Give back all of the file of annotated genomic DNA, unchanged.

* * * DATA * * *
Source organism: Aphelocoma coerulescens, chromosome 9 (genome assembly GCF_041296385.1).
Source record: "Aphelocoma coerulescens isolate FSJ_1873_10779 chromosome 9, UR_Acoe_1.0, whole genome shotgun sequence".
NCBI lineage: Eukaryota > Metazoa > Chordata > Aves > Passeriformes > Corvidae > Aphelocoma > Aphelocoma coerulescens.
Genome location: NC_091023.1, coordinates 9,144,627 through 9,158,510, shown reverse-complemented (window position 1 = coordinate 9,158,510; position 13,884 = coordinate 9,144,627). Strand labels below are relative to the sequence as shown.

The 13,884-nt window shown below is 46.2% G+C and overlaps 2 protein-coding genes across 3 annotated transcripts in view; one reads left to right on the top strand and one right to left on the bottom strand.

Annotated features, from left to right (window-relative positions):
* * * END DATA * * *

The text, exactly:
Source organism: Aphelocoma coerulescens, chromosome 9 (genome assembly GCF_041296385.1).
Source record: "Aphelocoma coerulescens isolate FSJ_1873_10779 chromosome 9, UR_Acoe_1.0, whole genome shotgun sequence".
NCBI lineage: Eukaryota > Metazoa > Chordata > Aves > Passeriformes > Corvidae > Aphelocoma > Aphelocoma coerulescens.
Genome location: NC_091023.1, coordinates 9,144,627 through 9,158,510, shown reverse-complemented (window position 1 = coordinate 9,158,510; position 13,884 = coordinate 9,144,627). Strand labels below are relative to the sequence as shown.

The 13,884-nt window shown below is 46.2% G+C and overlaps 2 protein-coding genes across 3 annotated transcripts in view; one reads left to right on the top strand and one right to left on the bottom strand.

Annotated features, from left to right (window-relative positions):